In computer technology, there are less educational differences between men and women but a wide gender disparity. Though their absolute numbers in the field are smaller than that of males, as Chart 2 shows, American males and females have about the same levels of higher education. 68 percent of American males have their college degrees or higher, compared to 67 percent of American females. H1B males and females tend to have high levels of educational attainment, but also are closely matched: 94 percent of H1B females have a college degree or higher, compared to 93 percent of H1B males.
Comparing across sectors, U.S. citizen males in finance have higher shares of high educational attainment than their counterparts in computer technology. The proportion of U.S. citizen males in computer technology occupations with a college degree or higher is essentially equal to that of U.S. citizen females in finance with a college degree or higher.
The Path Not Taken
These data show that while the number of high-skilled workers in computer technology and finance occupations in the U.S. is the same, the demand to import H1B workers is far greater in the computer technology industry. They also show that finance occupations are evenly divided between females and males, while computer technology jobs are dominated by males. Finally they reveal that the computer technology industry has wide gender disparity despite almost equal levels of educational attainment among the U.S. citizen workforce.
Given the wide gender disparity, it is not surprising that the computer technology industry has such a huge demand for H1B labor. But given the almost equal level of educational attainment by U.S. women compared to U.S. men, these findings also highlight the opportunity for industries to intensify their efforts at increasing the number of women seeking computer technology jobs. If business competitiveness is put at risk by a lack of high-skilled computer technology workers, it behooves the industry to find ways to identify and eliminate the barriers to women participating in their high-skilled jobs.
Appendix: Methodology Note
To analyze the demographic makeup of the top 10 demanded H1B visa occupations, AIER used a three-year aggregate sample of public use micro-data from the 2010-2012 American Community Survey from the U.S. Census.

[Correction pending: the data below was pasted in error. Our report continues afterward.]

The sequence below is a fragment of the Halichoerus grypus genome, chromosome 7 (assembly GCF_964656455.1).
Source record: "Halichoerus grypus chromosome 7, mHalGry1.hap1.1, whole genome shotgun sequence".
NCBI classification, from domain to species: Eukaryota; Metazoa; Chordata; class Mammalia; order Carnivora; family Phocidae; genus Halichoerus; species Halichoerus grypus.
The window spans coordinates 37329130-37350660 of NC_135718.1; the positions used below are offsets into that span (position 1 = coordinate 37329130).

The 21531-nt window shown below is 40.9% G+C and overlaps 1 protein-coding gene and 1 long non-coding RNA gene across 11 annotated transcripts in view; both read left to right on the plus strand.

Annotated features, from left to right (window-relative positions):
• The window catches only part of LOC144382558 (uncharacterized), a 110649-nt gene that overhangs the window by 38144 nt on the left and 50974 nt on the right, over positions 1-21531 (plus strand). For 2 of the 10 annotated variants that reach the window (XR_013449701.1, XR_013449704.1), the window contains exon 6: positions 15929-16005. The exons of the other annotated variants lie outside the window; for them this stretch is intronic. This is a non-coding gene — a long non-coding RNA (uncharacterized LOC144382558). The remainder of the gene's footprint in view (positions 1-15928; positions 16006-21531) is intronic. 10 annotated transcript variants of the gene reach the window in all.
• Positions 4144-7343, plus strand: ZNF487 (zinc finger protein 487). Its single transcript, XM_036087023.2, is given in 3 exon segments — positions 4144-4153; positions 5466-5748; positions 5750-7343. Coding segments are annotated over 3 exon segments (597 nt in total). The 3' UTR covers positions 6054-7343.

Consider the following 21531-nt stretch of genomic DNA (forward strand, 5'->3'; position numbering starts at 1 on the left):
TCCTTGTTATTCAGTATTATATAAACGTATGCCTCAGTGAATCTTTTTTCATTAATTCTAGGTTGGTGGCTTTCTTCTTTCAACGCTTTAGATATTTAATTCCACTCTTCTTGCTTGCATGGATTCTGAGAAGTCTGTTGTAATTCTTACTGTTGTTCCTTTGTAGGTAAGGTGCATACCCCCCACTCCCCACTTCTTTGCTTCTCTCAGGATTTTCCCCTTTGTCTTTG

The three-year dataset is a 3-in-100 random sample of the population. It contains all households and persons from the 1 percent samples for the years 2010, 2011, and 2012, totaling 3 percent of the population. By aggregating years, these micro-data allow us to look at representative and generalizable trends across high-skilled occupations.
To make a comparison of American workers and H1B visa holders, it was necessary to develop a proxy measurement for nativity and citizenship status. The American Community Survey does not ask respondents about legal status, only about nativity and citizenship. AIER first constructed a new variable: Those who answered that they were born in the United States and U.S. citizens, born abroad of U.S. citizen-parents, or were born abroad and had become naturalized citizens were recoded as “U.S. Citizen.” Those who answered they were born outside the United States and were not U.S. citizens were recoded as “H1B.”
This proxy for H1B holders, while certainly not exact, did result in comparable total shares of H1B workers in these fields. However, it is important to note that some of these foreign-born workers could be on a student visa, a visitor’s visa, or could be unauthorized immigrants, rather than H1B visa holders.
Occupation was the second main variable analyzed. The top 10 H1B occupations for the most part were all coded directly the same in the U.S. census. The only difference was that the American Community Survey collapses “Software Developers, Applications” and “Software Developers, Systems Software” into one occupation code. Thus, all reports of the top 10 occupations in the brief are really the top nine occupations as coded by the U.S. census.
Next, AIER combined occupation codes into two categories: financial occupations (totaling accountants and auditors, management analysts, and financial analysts); and computer occupations (totaling all remaining occupations). The report uses the terms “high-skilled occupations” and “H1B occupations” interchangeably.
Following this recoding of these two main independent variables, AIER conducted descriptive analyses of the following independent variables: sex, age, and educational attainment (recoded into less than a high school degree, high school degree, some college, college degree, and more than college).